The 11-member bench of the Supreme Court of Pakistan Friday adjourned the hearing of a case regarding President General Pervez Musharraf's eligibility for seeking a second term through the presidential election of Oct. 6.
The court also decided to continue the hearing of the same case on coming Monday and Tuesday.
The said decision was taken as the court judgment was delayed beyond Friday because of the prolonged arguments of lawyers of the two sides.
Attorney General Malik Muhammad Qayyum, who is leading the government's case against the legal challenges to Musharraf's re-election, told the court that there was no plan of martial law.
"Who is saying that martial law is going to be imposed? Martiallaw will not be imposed, not be imposed, not be imposed," he told the court.
Asked by an anti-government lawyer about a state of emergency, he replied: "I have been meeting with the president but I have not found any such intention."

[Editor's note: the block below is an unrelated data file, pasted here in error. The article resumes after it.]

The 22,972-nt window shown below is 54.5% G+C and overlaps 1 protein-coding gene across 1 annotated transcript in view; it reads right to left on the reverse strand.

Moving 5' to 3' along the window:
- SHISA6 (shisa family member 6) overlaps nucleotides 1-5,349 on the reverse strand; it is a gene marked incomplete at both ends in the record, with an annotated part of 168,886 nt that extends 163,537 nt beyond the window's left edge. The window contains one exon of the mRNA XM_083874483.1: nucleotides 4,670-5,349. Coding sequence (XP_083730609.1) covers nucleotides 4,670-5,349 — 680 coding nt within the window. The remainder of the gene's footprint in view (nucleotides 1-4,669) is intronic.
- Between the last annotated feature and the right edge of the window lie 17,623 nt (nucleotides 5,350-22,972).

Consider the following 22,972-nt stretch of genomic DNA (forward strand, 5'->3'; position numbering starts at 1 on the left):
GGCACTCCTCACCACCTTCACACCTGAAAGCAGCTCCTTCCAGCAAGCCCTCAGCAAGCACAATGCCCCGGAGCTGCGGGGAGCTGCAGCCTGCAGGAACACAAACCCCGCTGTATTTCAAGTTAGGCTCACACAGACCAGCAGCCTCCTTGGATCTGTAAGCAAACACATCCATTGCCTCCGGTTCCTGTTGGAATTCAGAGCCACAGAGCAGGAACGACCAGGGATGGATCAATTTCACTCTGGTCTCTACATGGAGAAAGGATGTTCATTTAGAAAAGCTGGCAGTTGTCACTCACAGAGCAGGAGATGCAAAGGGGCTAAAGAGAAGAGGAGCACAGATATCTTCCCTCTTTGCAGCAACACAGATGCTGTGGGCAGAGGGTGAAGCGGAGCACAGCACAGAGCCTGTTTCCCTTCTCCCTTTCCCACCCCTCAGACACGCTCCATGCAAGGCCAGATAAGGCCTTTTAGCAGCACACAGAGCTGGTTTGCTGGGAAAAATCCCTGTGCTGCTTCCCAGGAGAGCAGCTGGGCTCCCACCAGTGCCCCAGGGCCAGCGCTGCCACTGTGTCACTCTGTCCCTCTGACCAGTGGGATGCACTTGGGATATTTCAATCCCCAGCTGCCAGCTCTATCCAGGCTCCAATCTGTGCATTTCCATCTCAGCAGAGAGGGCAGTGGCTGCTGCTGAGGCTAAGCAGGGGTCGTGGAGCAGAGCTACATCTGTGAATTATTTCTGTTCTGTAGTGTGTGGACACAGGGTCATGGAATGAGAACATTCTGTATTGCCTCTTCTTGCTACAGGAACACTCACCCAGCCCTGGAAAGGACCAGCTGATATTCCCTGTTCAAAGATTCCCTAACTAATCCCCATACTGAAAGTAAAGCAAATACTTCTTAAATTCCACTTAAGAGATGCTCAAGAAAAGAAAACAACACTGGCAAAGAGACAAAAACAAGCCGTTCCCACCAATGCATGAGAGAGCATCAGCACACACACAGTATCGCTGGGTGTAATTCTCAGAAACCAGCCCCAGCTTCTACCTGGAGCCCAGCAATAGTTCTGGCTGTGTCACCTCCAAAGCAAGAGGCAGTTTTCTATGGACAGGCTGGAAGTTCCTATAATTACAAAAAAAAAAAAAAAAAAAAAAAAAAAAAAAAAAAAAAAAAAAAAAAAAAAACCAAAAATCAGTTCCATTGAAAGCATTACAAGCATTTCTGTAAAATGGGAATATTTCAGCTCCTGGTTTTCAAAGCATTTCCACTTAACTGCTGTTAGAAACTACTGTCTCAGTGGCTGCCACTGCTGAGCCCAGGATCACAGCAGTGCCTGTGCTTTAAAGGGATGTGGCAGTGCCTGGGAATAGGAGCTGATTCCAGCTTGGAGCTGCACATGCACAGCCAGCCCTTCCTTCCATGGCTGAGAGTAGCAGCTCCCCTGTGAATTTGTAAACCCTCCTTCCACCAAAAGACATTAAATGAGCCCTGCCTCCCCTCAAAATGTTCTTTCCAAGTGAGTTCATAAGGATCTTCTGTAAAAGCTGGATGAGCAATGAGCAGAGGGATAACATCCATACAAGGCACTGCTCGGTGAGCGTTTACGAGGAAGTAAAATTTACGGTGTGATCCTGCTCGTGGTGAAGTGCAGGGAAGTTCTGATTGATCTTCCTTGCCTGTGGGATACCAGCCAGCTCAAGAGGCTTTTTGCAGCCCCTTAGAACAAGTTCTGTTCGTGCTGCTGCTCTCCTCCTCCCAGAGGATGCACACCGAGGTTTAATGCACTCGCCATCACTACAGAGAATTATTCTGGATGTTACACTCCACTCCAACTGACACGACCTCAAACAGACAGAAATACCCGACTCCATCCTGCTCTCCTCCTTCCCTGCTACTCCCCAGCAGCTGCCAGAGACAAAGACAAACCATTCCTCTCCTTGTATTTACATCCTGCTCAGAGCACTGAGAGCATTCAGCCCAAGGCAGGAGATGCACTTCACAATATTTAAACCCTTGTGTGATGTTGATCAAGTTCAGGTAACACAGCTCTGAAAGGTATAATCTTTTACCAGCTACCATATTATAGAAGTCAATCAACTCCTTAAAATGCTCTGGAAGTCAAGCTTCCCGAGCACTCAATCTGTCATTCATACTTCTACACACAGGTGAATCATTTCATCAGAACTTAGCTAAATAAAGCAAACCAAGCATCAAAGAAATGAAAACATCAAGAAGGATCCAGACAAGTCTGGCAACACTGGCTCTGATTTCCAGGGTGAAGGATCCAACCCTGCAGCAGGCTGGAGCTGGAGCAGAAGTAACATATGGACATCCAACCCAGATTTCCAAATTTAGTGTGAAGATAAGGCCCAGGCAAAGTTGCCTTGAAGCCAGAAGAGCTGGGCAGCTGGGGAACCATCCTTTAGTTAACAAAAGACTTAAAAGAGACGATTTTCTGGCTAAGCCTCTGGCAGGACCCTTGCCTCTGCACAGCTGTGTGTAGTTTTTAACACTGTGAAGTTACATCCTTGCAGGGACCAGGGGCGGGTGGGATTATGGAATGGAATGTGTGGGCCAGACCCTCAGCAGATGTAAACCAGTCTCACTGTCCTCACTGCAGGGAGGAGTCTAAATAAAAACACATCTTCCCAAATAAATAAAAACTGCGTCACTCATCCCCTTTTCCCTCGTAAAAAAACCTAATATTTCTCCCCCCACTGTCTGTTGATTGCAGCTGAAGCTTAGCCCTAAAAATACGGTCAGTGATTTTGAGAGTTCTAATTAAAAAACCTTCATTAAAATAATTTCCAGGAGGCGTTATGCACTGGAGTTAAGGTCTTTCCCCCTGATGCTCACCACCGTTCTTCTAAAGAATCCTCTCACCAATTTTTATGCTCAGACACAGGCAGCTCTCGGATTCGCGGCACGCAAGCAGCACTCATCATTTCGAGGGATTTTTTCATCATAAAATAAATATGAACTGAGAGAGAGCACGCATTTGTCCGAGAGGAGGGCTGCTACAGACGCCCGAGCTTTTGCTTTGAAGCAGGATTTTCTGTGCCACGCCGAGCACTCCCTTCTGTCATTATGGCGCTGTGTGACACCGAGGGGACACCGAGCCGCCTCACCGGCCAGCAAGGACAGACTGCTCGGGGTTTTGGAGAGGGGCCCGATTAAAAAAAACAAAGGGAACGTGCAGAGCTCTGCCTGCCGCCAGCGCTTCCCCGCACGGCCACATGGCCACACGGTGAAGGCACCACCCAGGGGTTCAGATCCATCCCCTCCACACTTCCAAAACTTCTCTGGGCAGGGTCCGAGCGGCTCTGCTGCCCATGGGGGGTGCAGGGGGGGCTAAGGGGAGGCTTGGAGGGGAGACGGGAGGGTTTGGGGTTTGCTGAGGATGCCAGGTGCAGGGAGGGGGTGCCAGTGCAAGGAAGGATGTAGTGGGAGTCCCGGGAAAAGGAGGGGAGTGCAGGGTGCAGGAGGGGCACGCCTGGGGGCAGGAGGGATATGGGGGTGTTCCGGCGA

Head of the bench Justice Javed Iqbal reiterated that the court would not be swayed by threats.
"We will decide this case in accordance with law and constitution ... the court cannot be influenced by the threat of martial law or extra constitutional measures," he said.
On the eve of the presidential election, the supreme court allowed the holding of the presidential election as scheduled but barred the Election Commission from announcing official notification of the results till a final disposal of the petitions.
According to the official APP news agency, the Pakistani parliament gave Musharraf another term as president by a clear majority on Oct. 6.